In the latest state-level communication directed toward the federal government, more than a dozen state banking supervisors encouraged congressional leadership to enact a safe harbor for financial institutions working with marijuana-related businesses or grant the states jurisdiction over marijuana-related activities within their borders.
The regulators emphasized the lack of clarity for banks, as well as public safety concerns for the “cash and carry” marijuana businesses.
A total of 31 states, the District of Columbia and two territories have legalized medical and/or recreational marijuana, but marijuana-related businesses continue to struggle to obtain banking services, the banking supervisors explained in the letter to the leaders of both houses of Congress.
While banks would love to tap into the growing market, concerns exist because the possession and sale of marijuana remain illegal under the federal Controlled Substances Act. Previously, banks took comfort in their ability to provide banking services to this industry as long as they relied on the Cole Memo from the Department of Justice (DOJ) and guidance from the Financial Crimes Enforcement Network related to Bank Secrecy Act and anti-money laundering requirements.
But the conflict between federal and state law was resurrected after the DOJ rescinded the Cole Memo earlier this year, prompting the bank supervisors from Alaska, Connecticut, Hawaii, Louisiana, Michigan, Montana, Nevada, New York, Oklahoma, Oregon, Pennsylvania, Utah and Washington to write.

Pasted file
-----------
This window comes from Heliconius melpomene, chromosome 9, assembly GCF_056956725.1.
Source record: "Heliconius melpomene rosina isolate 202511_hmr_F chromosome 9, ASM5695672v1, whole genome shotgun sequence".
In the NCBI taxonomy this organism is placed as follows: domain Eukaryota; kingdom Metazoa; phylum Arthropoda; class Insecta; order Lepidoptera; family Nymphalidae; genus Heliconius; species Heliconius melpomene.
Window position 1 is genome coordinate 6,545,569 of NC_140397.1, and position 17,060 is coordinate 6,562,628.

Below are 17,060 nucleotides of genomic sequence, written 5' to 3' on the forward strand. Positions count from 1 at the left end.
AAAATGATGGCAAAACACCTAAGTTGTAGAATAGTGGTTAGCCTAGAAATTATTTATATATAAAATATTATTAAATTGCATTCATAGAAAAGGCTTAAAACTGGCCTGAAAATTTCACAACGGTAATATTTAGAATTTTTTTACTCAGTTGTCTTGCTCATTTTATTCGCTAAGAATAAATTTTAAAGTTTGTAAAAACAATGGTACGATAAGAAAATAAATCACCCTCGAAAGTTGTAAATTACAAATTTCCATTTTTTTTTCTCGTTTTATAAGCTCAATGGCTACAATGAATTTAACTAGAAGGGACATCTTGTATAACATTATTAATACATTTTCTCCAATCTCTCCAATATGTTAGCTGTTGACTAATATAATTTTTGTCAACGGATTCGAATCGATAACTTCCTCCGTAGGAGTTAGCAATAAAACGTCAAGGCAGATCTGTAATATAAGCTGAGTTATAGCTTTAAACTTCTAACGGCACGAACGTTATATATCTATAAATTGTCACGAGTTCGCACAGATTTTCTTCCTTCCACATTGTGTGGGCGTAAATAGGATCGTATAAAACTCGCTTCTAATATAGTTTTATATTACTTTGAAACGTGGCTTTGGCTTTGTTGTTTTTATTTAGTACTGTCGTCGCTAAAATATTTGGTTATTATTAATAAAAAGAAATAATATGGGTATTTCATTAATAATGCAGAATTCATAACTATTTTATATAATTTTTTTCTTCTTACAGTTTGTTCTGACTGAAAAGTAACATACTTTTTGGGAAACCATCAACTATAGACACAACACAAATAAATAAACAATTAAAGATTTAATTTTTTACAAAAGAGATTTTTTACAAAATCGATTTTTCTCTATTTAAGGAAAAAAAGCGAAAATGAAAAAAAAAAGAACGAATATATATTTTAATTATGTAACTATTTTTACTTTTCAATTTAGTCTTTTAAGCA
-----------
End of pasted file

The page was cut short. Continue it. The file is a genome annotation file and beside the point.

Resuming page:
“It is incumbent on Congress to resolve the conflict between state cannabis programs and federal statutes that effectively create unnecessary risk for banks seeking to operate in this space without the looming threat of civil actions, forfeiture of assets, reputational risk and criminal penalties,” according to the letter. “We urge Congress to consider legislation that creates a safe harbor for financial institutions to serve a state-compliant business, or entrusts sovereign states with the full oversight and jurisdiction of marijuana-related activity.”
Bank supervisors are not the first to call for action, they noted, and their request is consistent with those made by governors, state attorneys general, community banks and a coalition of state banking associations, all seeking to resolve the conflict between federal and state laws that banks face, enable marijuana-related businesses to obtain needed banking services, and bring these transactions into the regulatory reporting framework.
“A majority of states now have medical marijuana programs and it has become increasingly necessary to craft policy to respond to emerging challenges in this rapidly growing industry,” the supervisors wrote. “We must work together to look for solutions rather than avoiding this challenge and ignoring the new policy landscape.”
To read the letter, click here.
Why it matters
The letter is only the latest attempt by states that have legalized marijuana to enable financial institutions to lawfully provide banking services to marijuana-related businesses. Other efforts include recent guidance issuedby the New York Department of Financial Services (a signatory to the letter), encouraging financial institutions to offer banking services to cannabis businesses in the state. We anticipate further efforts across many states to find a solution to the conundrum of banking for marijuana-related businesses in a safe and sound manner as private enterprise continues to drive these lucrative businesses forward.